This third print in Wörlitz Palace, this time pasted high above a mirror between two windows, depicts the story of the Weaving Maid Zhinü 織⼥ and the Herdboy Niulang 牛郎. It is an old and famous love story which has made many appearances in Chinese art.
The story is based on the stars Vega and Altair. Both are among the top 12 brightest stars in the night sky. On the 7th day of the 7th month in the Chinese lunar calendar, Vega and Altair reach their highest point in the sky, being directly overhead around midnight.
Initially, Niulang (represented by Altair) was of humble, earthly descent, an honest and kind-hearted herdboy. As a child, he was expelled from his home by his sister-in-law after his parents died, and he lived by himself, herding cattle and farming. In contrast, Zhinü (Vega) was a Heavenly Maiden. According to popular belief she was the grand-daughter of Yuhuang Dadi 玉皇大帝, the Jade Emperor, and Xi Wangmu ⻄王母, Queen Mother of the West, and accordingly Zhinü is a Xian 仙, a Daoist Immortal. Once upon a time Zhinü descended from the sky and fell in love with Niulang. They were married, very amorous and spent so much time together that they neglected their tasks.
Grandmother Xi Wangmu resented the fact that Zhinü had left Heaven and married a herdboy, and she punished and separated the two lovers by drawing her jade hairpin across the sky, forming the Milky Way. The punishment also stipulated that they could only meet once a year. It was originally to be once a month but the forgetful magpie relaying the message got confused. Their meeting was to be on the seventh day of the seventh month, qixi 七夕. Zhinü’s and Niulang’s loyal love had touched every magpie (the bird of joy and happiness) and each year thousands of them come together on this day to form a bridge over the Milky Way thus enabling the two lovers to meet.
This day is also known as the Qiqiaojie 乞巧节 Festival. Qiqiao means Pray to Zhinü in order to master the skills of nügong ⼥工 — embroidery, sewing, knitting and weaving fabric. In traditional culture, women who mastered nügong were regarded as both superior and exceptional. So, on the night of the Qiqiao Festival, women prayed eagerly to the star Vega to receive nügong skills.
Another tradition relating to this day was that young girls threaded needles in the dark and asked Zhinü for nügong skills to become accomplished embroiderers and weavers.
The seventh day of the seventh month was also the day when a good house- wife cleaned the house, airing clothes and books in the courtyard. This day was guaranteed to be free from sun, which could damage the clothes or books, the sun hidden by the thick cloud of magpies forming the bridge and concealing the lovers’ happy meeting. A rain falling that night was the tears of the couple separating for another year.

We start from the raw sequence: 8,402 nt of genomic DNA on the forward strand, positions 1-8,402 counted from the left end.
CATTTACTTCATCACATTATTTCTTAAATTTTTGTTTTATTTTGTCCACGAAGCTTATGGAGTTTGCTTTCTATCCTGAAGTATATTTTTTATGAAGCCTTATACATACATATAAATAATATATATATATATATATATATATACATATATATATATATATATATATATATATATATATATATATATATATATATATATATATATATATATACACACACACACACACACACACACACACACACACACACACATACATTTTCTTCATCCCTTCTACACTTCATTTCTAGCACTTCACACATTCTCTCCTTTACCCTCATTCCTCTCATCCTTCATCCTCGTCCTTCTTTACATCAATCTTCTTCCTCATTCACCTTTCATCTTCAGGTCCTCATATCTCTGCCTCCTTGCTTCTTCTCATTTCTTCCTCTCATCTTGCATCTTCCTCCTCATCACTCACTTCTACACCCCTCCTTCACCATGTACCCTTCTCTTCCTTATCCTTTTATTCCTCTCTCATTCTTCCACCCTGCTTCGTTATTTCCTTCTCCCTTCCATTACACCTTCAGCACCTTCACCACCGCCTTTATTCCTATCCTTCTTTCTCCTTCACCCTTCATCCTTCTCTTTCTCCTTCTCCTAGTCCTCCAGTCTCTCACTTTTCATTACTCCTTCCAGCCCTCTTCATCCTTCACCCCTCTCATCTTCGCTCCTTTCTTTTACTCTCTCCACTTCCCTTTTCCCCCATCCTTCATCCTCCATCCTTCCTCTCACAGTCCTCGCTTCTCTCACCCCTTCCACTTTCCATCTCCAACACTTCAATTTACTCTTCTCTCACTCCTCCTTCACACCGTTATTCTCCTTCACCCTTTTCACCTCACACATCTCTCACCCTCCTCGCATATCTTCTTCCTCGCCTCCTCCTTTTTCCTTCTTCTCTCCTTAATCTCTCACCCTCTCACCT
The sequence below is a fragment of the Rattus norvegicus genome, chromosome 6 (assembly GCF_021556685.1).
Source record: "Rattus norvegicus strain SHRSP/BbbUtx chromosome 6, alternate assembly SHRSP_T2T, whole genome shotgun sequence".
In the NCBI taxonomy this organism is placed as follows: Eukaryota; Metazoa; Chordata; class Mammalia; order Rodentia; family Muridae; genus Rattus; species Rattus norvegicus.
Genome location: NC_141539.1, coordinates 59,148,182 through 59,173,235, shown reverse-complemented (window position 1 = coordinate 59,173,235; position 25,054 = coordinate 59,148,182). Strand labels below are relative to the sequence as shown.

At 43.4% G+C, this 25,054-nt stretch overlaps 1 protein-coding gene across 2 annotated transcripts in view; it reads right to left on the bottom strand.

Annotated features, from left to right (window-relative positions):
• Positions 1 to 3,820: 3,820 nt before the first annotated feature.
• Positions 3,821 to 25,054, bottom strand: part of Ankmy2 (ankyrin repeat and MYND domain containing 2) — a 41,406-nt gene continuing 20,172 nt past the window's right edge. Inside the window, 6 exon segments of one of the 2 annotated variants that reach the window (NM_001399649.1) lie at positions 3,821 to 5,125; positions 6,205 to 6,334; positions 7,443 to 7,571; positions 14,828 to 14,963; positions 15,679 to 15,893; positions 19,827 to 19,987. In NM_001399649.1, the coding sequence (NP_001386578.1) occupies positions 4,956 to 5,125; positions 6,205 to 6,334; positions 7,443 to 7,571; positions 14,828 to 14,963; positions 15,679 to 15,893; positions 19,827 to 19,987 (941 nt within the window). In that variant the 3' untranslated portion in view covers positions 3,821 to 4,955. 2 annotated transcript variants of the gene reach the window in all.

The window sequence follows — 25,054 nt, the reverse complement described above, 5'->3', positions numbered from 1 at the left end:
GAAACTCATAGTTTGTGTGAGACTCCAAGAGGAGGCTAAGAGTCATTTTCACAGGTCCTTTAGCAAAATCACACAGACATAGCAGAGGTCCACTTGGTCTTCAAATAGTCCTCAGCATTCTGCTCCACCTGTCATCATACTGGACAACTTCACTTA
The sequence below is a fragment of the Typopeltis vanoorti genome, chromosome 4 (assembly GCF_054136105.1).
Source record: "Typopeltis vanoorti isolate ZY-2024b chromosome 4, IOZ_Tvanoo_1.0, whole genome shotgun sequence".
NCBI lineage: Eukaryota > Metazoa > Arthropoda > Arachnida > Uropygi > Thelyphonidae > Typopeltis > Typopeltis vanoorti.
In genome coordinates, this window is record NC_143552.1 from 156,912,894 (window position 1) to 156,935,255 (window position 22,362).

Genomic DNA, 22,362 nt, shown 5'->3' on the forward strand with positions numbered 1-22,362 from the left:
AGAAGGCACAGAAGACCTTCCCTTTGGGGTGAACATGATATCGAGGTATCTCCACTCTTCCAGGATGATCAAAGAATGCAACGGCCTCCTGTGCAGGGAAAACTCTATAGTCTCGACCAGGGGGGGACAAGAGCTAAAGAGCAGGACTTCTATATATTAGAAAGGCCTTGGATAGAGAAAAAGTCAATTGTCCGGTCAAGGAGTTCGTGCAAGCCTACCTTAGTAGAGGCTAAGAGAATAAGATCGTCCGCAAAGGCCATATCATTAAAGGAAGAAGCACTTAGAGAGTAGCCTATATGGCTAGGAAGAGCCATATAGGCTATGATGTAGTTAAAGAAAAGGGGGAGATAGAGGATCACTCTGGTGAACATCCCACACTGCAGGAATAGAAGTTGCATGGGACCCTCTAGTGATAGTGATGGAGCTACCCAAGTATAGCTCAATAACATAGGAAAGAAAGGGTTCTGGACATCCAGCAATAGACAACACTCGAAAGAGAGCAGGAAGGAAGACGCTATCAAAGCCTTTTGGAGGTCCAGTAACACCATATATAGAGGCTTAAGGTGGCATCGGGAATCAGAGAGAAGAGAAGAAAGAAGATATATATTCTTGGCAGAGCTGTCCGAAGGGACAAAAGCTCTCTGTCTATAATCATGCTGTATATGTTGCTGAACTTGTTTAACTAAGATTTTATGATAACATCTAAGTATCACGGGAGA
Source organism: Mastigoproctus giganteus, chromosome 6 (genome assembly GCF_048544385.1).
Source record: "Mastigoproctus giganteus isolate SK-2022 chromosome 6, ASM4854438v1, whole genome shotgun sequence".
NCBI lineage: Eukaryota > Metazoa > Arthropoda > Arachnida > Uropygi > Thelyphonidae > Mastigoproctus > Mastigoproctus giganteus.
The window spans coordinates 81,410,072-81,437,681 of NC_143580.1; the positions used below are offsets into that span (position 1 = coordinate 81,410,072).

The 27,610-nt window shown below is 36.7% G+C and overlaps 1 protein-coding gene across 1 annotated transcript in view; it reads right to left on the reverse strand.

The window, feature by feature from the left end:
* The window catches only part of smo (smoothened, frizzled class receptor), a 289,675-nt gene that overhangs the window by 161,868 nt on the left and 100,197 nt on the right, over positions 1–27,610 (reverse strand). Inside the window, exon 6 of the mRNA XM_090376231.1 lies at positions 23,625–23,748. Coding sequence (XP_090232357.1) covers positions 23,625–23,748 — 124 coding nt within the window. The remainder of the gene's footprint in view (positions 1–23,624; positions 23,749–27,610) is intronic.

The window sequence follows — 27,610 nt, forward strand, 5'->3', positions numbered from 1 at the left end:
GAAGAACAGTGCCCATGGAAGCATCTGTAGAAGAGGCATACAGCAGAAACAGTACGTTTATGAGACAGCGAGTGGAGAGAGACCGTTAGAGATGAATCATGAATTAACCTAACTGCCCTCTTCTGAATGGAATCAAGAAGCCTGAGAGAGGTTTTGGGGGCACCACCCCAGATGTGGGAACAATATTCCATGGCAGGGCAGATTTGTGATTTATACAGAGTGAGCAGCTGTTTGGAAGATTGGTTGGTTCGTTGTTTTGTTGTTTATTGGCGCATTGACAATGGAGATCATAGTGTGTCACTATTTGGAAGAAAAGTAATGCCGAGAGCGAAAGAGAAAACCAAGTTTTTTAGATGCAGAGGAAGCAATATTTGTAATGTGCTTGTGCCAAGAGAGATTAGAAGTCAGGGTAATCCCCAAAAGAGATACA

In the print we see Niulang as a young boy, standing by his ox with a flute, which could also be used as a whip, tucked into the back of his belt. He holds his straw hat and looks at Zhinü who floats on a cloud, preparing to return to her heavenly domain. She holds a fuchen 拂塵, a dust whisk, and a branch of leaves in her hands. The dust whisk signifies swishing away worldly problems. Zhinü has a high tied-up hairdo in a style worn by Daoist nuns, a long ribbon, taozi 縧子, around her arms, a ruqun 襦裙, long skirt with a coat, and around her waist is wrapped a cloth made of leaves, also of Daoist origin, tied with a long belt. Between them flutter the magpies who form the bridge over which they can cross the Milky Way which separates them.
Besides conveying eternal love, the print illustrates the moment the lovers part after their yearly meeting: the boy prepares to throw his hat as a memento to the maiden who, in her turn, sweeps away with her dust whisk the sadness of separation.
The Wörlitz print is to be compared with a similar print in my collection.
Here Niulang is seated on his ox and has just thrown his hat to Zhinü (compare with the Wörlitz print where he prepares to throw it). Many details are the same in the two prints: the shading of the ox’s back with white spots, hairs on legs and head, shoes, style of the hat, flute on the back, the eye-contact between the actors, the floating cloud, etc. etc. Zhinü is also similarly depicted in the two prints. Her dress is similar, the cloth made of leaves tied with a long belt around the waist, the dust whisk, etc. Instead of the branch our Zhinü holds a peach, the symbol of long life. The backdrop to the scene in both prints is a landscape with a dead tree and a waterfall, skilfully and artistically depicted.
Both prints are printed in black and hand-coloured, and measure c. 100×60 cm. The style and execution is in imitation of western copper engravings, with hatched lines and shading.
Another example of my print, somewhat faded and rubbed, is on the wall of the Chinesisches Zimmer (Chinese Room) at Schloss Lichtenwalde in Germany. This room contains 34 paintings and woodblock prints predominantly of female figures. The palace was built in the 1720s and the Chinese Room finished between 1739 and 1750, as confirmed by recent research on the wooden frames holding the prints and paintings in place. [Anke Scharrahs, Internal report – Restauratorische Befunduntersuchung Chinesisches Zimmer, Schloß Lichtenwalde, 2012.]
This gives us a welcome ‘latest date’ for this kind of print used as wallpapers in Europe, and a yardstick by which to date other similar prints, namely the early Qianlong reign.
Similarities between these two prints indicate that a certain common tradition existed in the depiction of the two lovers and their attributes (dust whisk, flute, etc), a tradition that continued throughout the Qianlong reign and lived on into the Jiaqing reign as evidenced by this final print.